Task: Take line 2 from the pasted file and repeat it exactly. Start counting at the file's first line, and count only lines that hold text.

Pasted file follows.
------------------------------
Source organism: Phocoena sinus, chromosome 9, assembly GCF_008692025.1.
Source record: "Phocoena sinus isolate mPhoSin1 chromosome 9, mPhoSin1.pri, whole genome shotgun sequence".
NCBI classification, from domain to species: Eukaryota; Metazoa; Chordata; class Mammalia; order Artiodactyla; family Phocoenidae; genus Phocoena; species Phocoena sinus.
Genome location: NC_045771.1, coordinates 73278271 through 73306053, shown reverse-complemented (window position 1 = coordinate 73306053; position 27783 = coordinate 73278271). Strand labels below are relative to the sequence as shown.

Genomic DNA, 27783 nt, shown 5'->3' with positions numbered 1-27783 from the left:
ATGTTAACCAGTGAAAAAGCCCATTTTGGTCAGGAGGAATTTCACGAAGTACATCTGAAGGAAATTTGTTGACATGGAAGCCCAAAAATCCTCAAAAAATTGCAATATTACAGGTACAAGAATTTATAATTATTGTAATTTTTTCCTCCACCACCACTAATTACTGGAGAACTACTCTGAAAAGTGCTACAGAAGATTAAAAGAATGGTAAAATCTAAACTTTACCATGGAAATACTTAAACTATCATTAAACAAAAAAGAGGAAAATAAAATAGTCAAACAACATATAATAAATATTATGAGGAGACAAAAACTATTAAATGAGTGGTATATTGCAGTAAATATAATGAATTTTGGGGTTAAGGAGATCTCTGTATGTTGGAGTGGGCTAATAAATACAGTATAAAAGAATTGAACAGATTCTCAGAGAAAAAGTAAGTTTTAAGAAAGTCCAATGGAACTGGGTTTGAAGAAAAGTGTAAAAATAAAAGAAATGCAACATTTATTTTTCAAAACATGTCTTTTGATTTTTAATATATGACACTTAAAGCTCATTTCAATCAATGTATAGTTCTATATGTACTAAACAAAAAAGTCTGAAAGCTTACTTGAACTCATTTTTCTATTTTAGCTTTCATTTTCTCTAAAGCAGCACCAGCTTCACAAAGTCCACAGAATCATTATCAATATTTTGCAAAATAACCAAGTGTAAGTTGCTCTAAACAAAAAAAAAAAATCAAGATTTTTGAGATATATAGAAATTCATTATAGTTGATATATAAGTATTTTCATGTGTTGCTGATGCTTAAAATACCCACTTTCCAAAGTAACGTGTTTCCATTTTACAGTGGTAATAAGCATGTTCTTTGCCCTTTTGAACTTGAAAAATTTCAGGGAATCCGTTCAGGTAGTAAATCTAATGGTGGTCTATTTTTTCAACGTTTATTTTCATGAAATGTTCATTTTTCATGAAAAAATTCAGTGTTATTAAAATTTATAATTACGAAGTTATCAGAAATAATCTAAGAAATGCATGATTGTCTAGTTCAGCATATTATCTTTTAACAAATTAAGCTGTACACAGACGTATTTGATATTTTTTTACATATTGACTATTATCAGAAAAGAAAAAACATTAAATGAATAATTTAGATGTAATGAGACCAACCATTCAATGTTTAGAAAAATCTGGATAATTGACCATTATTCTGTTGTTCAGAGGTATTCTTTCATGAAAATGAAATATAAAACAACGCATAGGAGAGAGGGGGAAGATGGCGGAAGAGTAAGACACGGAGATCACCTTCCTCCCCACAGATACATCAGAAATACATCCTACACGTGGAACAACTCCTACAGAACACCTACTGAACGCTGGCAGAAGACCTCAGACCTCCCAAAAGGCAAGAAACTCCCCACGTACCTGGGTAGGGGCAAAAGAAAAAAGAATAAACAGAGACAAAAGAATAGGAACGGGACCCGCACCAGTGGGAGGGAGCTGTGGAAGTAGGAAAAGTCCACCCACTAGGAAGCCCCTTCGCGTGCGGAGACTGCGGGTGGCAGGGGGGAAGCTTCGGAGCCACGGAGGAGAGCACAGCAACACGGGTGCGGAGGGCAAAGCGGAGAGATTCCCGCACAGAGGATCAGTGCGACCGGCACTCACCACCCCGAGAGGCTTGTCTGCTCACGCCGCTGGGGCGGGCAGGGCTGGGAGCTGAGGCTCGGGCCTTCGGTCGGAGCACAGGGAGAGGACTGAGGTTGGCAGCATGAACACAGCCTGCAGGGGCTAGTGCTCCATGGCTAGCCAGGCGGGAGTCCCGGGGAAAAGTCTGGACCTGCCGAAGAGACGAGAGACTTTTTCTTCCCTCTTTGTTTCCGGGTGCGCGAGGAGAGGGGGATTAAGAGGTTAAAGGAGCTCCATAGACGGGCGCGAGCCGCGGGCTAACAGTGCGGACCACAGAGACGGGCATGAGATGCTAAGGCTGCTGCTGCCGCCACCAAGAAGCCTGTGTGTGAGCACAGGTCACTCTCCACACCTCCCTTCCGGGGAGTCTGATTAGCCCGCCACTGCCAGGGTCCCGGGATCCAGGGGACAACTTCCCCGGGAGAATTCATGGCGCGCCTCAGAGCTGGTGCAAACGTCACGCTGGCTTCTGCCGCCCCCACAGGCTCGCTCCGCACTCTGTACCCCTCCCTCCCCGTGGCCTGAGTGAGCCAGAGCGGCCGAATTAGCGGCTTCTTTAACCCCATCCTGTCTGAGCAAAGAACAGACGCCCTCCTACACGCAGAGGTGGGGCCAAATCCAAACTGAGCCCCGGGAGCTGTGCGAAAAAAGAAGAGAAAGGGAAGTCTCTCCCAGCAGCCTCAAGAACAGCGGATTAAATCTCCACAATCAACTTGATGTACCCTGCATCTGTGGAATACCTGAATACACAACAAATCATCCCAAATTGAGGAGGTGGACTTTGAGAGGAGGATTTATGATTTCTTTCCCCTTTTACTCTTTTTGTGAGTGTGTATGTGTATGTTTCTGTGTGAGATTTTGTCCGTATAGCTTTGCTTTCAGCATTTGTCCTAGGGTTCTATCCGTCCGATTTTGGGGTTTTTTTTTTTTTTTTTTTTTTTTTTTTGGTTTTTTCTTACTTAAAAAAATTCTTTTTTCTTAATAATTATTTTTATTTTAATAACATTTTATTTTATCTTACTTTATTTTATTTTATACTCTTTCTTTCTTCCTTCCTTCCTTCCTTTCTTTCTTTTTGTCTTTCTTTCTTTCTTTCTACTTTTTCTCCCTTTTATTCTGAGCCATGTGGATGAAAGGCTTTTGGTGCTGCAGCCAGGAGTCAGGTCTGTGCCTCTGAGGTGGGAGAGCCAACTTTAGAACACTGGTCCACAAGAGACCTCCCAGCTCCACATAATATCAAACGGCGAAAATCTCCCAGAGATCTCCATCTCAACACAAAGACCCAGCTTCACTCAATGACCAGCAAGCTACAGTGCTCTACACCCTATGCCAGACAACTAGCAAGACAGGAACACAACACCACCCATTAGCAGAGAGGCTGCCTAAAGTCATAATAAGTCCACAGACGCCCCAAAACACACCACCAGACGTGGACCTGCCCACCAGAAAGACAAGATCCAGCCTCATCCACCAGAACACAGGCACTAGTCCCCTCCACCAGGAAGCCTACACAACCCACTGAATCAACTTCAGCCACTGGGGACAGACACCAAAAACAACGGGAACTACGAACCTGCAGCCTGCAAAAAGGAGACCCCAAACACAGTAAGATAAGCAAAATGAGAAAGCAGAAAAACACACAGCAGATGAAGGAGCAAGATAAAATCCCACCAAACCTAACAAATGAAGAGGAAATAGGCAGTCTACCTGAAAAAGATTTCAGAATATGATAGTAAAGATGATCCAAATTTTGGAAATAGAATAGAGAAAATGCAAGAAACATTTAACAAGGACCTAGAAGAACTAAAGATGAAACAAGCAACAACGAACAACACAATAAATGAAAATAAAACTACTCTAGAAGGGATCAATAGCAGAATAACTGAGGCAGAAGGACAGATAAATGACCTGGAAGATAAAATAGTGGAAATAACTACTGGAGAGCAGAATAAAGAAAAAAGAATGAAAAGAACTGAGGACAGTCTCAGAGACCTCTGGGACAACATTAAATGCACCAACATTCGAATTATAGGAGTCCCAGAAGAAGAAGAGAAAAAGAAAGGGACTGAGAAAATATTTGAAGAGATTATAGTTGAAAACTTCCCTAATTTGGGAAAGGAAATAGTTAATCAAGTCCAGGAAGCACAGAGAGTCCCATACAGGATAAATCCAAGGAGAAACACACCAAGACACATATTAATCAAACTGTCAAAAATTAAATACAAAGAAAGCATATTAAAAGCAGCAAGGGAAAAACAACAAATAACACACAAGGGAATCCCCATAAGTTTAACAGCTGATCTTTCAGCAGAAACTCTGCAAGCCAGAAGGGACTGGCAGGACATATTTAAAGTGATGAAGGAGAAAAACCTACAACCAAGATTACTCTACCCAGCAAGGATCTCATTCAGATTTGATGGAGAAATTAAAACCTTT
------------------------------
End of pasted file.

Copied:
Source record: "Phocoena sinus isolate mPhoSin1 chromosome 9, mPhoSin1.pri, whole genome shotgun sequence".